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Predators Weber wants no-trade clause

After the Nashville Predators matched a 14-year, $110 million offer sheet from the Philadelphia Flyers for Shea Weber, the All-Star defenseman has said he wants the ability to refuse a trade out of Nashville.

There is only one problem about his demands, he accepted an offer sheet without a no-trade clause and is locked up. Weber wants to know where he will be for the next 14-years. Because he has a huge contract if the

Drafted in 2003 Shea Weber has served as a captain for Nashville and has made them into a solid playoff team.

Predators ever stumble then Weber would likely be the first player they would trade to get pieces for the future and that is not something any player wants to face.

Nobody knows the exact reason why Weber accepted an offer sheet that did not have a no-trade clause when he knew full well that Nashville had the option of matching it but Weber is smart and knows how things work and knows that a huge contract with Nashville is different than a huge contract with Philadelphia.

The Flyers play in a huge market, a market that can afford the huge contracts and can afford to bring in free agents every single year to reload their team rather than rebuild. Nashville, on the other hand, is a small market team and while the home-grown talent has made them into a solid playoff contender the fact still remains that they have to run differently, by drafting players and developing their own talent and when they don’t win, rather than reloading they have to rebuild by shipping out all of their highly-priced, highly-talented players for younger prospects.

Nashville does not want to just give that option away and have nothing to gain from giving Weber his no-trade clause so Weber’s demands may just wind up at that for the next 14 years. For now, though, both parties have expressed that they are happy with their partnership.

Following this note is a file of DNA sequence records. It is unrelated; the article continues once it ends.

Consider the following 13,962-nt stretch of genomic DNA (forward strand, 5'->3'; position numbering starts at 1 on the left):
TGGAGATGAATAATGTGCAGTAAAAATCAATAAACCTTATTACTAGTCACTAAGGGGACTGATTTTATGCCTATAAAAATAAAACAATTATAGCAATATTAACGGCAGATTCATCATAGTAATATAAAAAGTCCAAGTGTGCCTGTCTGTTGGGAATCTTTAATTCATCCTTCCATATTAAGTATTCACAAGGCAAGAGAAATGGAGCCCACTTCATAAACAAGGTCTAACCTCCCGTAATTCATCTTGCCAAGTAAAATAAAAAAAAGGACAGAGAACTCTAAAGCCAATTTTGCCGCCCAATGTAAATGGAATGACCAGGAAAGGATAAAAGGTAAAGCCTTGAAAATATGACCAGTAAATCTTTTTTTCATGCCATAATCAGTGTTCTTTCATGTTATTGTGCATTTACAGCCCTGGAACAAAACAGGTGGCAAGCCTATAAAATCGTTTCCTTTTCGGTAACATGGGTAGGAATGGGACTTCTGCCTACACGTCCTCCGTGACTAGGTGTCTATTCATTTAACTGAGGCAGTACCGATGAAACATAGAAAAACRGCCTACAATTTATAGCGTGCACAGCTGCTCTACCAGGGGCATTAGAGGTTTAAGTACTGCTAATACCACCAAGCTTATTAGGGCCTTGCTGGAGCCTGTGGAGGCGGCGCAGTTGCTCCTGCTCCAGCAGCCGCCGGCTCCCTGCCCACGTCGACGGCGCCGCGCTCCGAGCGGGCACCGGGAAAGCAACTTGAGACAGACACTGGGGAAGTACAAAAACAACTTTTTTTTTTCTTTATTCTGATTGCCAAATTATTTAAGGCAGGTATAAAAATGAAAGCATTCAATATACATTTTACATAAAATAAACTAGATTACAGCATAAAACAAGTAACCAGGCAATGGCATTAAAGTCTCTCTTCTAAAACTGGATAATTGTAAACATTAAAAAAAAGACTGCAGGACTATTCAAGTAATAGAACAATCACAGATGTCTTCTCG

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Corey Johns

Editor in Chief
You could say Corey was born to become a sports journalist. His father won a national championship coaching college soccer. His mother is a baseball fanatic who hasn't missed seeing an Orioles game since 1983 (literally, sometimes it's annoying). His great uncle was a big-time boxing promoter and his maternal grandfather was once a department head at the Baltimore Sun. Basically, sports and journalism run through his blood. He played just about every little league sports there was when he was a kid and was a multi-sport athlete in high school; even playing in the first-ever high school sanction Rugby game in the country. Eventually he retired from sports as an undefeated Maryland state Rugby champion as a high school senior. Perhaps lack of athletic talent has more to do with the retirement, but he will tell you that it more had to do with a great desire to jump right into media. Upon his graduation from University of Maryland, Baltimore County as a triple communications major, Corey started the So Much Sports network and has continued to grow his websites and continues to work to make them premier sports media outlets.

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